Independent film director Jeffrey Michael Bays, a life-long fan of Alfred Hitchcock, has written these articles and the accompanying eBook to further spread the brilliant simplicity of Hitchcock's creative genius. This website has taken the Internet by storm, reaching 3,000 viewers per day and constantly expanding with the help of its readers.
How to Turn Your Boring Movie Into a Hitchcock Thriller
Filmmakers and critics alike have rejoiced at this simplified encyclopedia of film director Alfred Hitchcock's techniques. From his notorious sequences seen from the character's viewpoint, to the collage of the Psycho shower scene, and the linear simplicity of his plots, this list of his top 13 techniques is compiled directly from his interviews.
Humor: Hitchcock's Secret Weapon
With a balance of laughs and tension, Hitchcock was able to strike the perfect chord of suspense in his feature films. This article shines light on an often ignored aspect of his style: his directorial wit. It is his quirky characters, ironic situations, whimsical settings, and deliberate gags that raise his films to an unmatched Hitchcockian brilliance.
Message in a Booth: Arbogast's Last Words
One scene in the 1960 thriller Psycho creates a forward momentum of suspense throughout the final Act. Here we explore the phone call Arbogast makes from a phone both in his final hours. The Telephone Booth Scene is a simple one of construction lasting less than two minutes of screen time and comprised of only two shots, but it becomes so much more.
Creating a Hitchcockian Opening
Hitchcock could ignite our curiosity at the outset of each film in ways unlooked at until now. Here we explore the most striking moments from each opening sequence of his theatrical films and examine his strategies for pulling in the viewer. Trends emerge from his use of comical music score to his movement of camera through public space, and landscapes filled with caricatures.
The Definitive List of Hitchcock MacGuffins
We are on a quest to compile the most definitive list of the MacGuffins used in Alfred Hitchcock's feature films and TV episodes. What's a MacGuffin? Find out what Hitchcock thought of this elusive plot device. From the weapons plans of Mr. Memory, to the goverment secrets being stolen by Van Damme, we've listed them all here.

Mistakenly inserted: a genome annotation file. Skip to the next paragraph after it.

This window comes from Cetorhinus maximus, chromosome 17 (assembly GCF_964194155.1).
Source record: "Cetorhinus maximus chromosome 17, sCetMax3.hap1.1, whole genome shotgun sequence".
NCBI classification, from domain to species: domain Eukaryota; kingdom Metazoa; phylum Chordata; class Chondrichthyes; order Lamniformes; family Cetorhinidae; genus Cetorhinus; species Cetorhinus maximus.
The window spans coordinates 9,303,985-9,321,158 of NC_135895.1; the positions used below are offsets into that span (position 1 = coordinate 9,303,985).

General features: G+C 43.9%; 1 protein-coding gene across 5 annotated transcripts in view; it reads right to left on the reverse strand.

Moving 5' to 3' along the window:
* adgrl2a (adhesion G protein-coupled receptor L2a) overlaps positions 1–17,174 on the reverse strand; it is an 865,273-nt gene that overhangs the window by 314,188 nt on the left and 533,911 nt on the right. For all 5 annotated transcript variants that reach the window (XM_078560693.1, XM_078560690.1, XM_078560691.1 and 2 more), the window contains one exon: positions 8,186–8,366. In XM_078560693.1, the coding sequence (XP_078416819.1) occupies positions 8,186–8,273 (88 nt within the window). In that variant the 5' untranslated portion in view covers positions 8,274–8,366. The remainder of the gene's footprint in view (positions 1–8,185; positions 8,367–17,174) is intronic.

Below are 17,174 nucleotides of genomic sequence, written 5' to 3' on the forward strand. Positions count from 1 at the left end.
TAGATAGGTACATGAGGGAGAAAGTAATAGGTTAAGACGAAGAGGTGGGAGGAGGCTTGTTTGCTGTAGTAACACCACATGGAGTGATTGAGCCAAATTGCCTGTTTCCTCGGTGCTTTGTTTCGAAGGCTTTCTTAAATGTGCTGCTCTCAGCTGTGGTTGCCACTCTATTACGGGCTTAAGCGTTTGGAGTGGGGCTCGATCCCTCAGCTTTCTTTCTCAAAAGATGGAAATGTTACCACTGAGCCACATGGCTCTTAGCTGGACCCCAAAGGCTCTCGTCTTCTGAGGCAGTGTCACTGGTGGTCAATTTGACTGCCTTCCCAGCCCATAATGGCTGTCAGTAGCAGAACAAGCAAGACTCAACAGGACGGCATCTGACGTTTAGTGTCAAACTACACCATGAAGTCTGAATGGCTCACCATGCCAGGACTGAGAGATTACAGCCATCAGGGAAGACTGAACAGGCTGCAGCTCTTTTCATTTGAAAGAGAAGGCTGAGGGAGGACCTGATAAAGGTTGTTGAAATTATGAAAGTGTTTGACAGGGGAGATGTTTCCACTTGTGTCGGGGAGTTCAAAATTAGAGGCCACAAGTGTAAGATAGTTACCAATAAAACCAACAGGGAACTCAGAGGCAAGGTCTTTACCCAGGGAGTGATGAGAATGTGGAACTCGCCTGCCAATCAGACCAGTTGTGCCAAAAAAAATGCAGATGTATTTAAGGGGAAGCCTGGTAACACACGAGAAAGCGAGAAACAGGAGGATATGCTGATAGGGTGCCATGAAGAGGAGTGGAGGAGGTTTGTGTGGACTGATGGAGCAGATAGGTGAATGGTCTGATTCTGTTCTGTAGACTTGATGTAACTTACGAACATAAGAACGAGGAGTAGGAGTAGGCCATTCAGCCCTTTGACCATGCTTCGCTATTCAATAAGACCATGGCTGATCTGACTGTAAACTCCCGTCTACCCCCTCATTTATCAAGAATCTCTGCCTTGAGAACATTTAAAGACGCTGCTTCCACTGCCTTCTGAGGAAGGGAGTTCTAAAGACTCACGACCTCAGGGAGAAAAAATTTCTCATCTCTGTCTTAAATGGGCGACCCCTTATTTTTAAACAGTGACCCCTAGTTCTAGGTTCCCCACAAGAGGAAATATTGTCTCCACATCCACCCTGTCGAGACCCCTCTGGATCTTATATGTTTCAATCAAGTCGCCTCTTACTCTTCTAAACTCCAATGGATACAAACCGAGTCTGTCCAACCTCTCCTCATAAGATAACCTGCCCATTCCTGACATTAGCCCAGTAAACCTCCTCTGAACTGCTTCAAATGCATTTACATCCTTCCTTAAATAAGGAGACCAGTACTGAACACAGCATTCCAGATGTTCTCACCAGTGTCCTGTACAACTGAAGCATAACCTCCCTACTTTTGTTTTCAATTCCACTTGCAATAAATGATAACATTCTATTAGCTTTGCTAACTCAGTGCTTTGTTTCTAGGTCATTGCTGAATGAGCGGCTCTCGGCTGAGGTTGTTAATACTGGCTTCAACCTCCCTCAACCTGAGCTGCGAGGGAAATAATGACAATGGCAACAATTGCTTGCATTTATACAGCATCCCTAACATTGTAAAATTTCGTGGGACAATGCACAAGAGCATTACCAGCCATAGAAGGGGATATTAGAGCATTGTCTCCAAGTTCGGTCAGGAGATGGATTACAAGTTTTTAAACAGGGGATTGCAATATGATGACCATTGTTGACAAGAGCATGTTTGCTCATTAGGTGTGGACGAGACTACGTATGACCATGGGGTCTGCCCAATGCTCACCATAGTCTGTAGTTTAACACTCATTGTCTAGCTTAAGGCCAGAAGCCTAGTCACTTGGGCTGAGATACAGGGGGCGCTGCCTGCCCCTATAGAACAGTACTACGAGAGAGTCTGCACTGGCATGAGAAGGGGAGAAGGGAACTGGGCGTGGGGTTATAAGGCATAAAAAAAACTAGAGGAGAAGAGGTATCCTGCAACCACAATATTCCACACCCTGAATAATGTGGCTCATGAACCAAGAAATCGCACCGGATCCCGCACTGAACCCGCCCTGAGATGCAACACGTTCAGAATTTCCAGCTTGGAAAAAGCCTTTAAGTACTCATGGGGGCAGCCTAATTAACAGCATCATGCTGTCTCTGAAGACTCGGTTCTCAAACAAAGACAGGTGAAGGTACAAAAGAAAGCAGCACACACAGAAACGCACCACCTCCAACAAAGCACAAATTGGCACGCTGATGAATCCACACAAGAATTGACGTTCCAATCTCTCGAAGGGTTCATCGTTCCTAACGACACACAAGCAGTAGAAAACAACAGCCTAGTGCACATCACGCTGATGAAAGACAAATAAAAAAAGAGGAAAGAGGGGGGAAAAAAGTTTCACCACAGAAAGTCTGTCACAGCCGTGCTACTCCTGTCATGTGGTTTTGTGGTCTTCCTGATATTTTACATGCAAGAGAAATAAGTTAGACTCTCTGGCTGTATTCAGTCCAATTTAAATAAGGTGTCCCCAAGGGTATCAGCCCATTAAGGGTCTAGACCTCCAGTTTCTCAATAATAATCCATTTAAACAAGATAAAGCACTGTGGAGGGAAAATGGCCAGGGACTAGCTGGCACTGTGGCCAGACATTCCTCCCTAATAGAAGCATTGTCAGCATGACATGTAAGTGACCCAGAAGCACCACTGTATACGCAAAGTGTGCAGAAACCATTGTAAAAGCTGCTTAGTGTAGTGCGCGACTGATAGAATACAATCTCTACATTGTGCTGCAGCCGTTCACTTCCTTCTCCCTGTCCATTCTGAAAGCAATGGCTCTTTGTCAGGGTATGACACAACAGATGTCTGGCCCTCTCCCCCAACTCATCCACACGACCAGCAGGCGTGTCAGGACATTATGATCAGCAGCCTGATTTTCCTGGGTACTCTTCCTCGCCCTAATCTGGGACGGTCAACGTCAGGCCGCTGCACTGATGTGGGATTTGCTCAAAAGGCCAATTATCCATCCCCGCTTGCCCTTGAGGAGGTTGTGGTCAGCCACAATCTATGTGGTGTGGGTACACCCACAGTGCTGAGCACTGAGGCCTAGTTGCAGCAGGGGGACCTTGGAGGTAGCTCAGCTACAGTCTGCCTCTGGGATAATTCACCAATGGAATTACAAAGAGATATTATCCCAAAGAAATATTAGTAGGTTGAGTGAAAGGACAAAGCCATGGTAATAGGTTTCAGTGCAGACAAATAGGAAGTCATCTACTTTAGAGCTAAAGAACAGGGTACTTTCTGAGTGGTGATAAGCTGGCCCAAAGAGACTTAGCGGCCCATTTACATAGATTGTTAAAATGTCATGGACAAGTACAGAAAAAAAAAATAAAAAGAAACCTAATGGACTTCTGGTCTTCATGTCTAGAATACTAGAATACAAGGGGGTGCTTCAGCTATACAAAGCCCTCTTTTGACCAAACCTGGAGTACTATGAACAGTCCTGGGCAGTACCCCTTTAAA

Sound: Hitchcock's Third Dimension
With the production of his first sound film, Blackmail (1929), Hitchcock found new ways to manipulate the soundtrack in order to add new dimensions to the flat movie screen. Here we look at his instictive techniques of sound mixing in Blackmail as it laid the foundation for his use of sound in later works - from kept secrets to silent murders.
The Cameo: Appearing in Your Own Film As a part of an intense publicity effort, Hitchcock put his face on anything he could in order to shape an air of credibility that would permanently launch the Master of Suspense into the public consciousness. From scene transitions, crowd insertions, and a bond with the audience, here we look at what makes his film cameos tick.
Hitch20: TV Episodes Directed by Hitchcock Watch our new web series exploring the film techniques used in the twenty episodes of television Hitchcock directed himself. Much has been said about the 52 feature films he directed, but his TV episodes are often overlooked as standalone films in their own right. Come back for future episodes in the series.
Jeffrey Michael Bays is producer of the award-winning radio special Not From Space (2003) heard on SiriusXM Radio. He recently directed an homage to Alfred Hitchcock's techniques entitled Offing David (2008), an Australian film starring Nathaniel Buzolic and Asha Kuerten. A graduate of Webster University, St. Louis, he just completed a Master of Arts in Cinema at La Trobe University, Melbourne, Australia. His has just completed a book on the art of scene transitions. Email all comments and suggestions to: email@example.com